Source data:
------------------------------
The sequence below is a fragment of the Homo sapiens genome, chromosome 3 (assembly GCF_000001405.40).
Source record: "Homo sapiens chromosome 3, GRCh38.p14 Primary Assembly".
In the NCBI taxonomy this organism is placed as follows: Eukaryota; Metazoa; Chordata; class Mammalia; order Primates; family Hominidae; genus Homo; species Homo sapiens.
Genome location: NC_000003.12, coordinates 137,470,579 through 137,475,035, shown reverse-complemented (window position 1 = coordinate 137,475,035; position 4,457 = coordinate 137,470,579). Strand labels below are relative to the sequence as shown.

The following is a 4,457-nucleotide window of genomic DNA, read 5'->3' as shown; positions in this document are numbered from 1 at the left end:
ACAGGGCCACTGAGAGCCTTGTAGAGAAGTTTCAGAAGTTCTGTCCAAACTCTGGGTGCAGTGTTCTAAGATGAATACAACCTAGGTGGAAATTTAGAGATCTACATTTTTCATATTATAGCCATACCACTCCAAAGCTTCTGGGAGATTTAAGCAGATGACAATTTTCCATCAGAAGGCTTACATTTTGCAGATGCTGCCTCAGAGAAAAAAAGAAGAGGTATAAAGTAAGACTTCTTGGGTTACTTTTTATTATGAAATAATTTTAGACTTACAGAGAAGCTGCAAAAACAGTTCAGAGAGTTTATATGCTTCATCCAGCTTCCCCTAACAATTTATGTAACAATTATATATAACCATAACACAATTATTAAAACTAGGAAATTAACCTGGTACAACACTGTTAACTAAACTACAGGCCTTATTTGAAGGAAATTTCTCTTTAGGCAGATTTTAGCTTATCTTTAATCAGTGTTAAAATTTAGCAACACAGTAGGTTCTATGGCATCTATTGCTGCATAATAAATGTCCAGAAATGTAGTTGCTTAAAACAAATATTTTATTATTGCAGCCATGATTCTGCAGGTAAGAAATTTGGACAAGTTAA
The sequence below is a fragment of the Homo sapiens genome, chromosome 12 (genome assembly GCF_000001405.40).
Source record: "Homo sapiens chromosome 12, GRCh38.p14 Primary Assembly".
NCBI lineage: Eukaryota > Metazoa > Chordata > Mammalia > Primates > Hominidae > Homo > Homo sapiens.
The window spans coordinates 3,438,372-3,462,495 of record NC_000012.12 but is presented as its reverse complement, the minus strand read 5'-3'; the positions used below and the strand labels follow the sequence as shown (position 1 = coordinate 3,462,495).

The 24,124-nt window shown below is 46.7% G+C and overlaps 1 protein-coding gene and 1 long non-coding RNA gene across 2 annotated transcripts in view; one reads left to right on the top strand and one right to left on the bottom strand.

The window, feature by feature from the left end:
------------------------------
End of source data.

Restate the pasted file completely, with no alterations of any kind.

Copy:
The sequence below is a fragment of the Homo sapiens genome, chromosome 3 (assembly GCF_000001405.40).
Source record: "Homo sapiens chromosome 3, GRCh38.p14 Primary Assembly".
In the NCBI taxonomy this organism is placed as follows: Eukaryota; Metazoa; Chordata; class Mammalia; order Primates; family Hominidae; genus Homo; species Homo sapiens.
Genome location: NC_000003.12, coordinates 137,470,579 through 137,475,035, shown reverse-complemented (window position 1 = coordinate 137,475,035; position 4,457 = coordinate 137,470,579). Strand labels below are relative to the sequence as shown.

The following is a 4,457-nucleotide window of genomic DNA, read 5'->3' as shown; positions in this document are numbered from 1 at the left end:
ACAGGGCCACTGAGAGCCTTGTAGAGAAGTTTCAGAAGTTCTGTCCAAACTCTGGGTGCAGTGTTCTAAGATGAATACAACCTAGGTGGAAATTTAGAGATCTACATTTTTCATATTATAGCCATACCACTCCAAAGCTTCTGGGAGATTTAAGCAGATGACAATTTTCCATCAGAAGGCTTACATTTTGCAGATGCTGCCTCAGAGAAAAAAAGAAGAGGTATAAAGTAAGACTTCTTGGGTTACTTTTTATTATGAAATAATTTTAGACTTACAGAGAAGCTGCAAAAACAGTTCAGAGAGTTTATATGCTTCATCCAGCTTCCCCTAACAATTTATGTAACAATTATATATAACCATAACACAATTATTAAAACTAGGAAATTAACCTGGTACAACACTGTTAACTAAACTACAGGCCTTATTTGAAGGAAATTTCTCTTTAGGCAGATTTTAGCTTATCTTTAATCAGTGTTAAAATTTAGCAACACAGTAGGTTCTATGGCATCTATTGCTGCATAATAAATGTCCAGAAATGTAGTTGCTTAAAACAAATATTTTATTATTGCAGCCATGATTCTGCAGGTAAGAAATTTGGACAAGTTAA
The sequence below is a fragment of the Homo sapiens genome, chromosome 12 (genome assembly GCF_000001405.40).
Source record: "Homo sapiens chromosome 12, GRCh38.p14 Primary Assembly".
NCBI lineage: Eukaryota > Metazoa > Chordata > Mammalia > Primates > Hominidae > Homo > Homo sapiens.
The window spans coordinates 3,438,372-3,462,495 of record NC_000012.12 but is presented as its reverse complement, the minus strand read 5'-3'; the positions used below and the strand labels follow the sequence as shown (position 1 = coordinate 3,462,495).

The 24,124-nt window shown below is 46.7% G+C and overlaps 1 protein-coding gene and 1 long non-coding RNA gene across 2 annotated transcripts in view; one reads left to right on the top strand and one right to left on the bottom strand.

The window, feature by feature from the left end: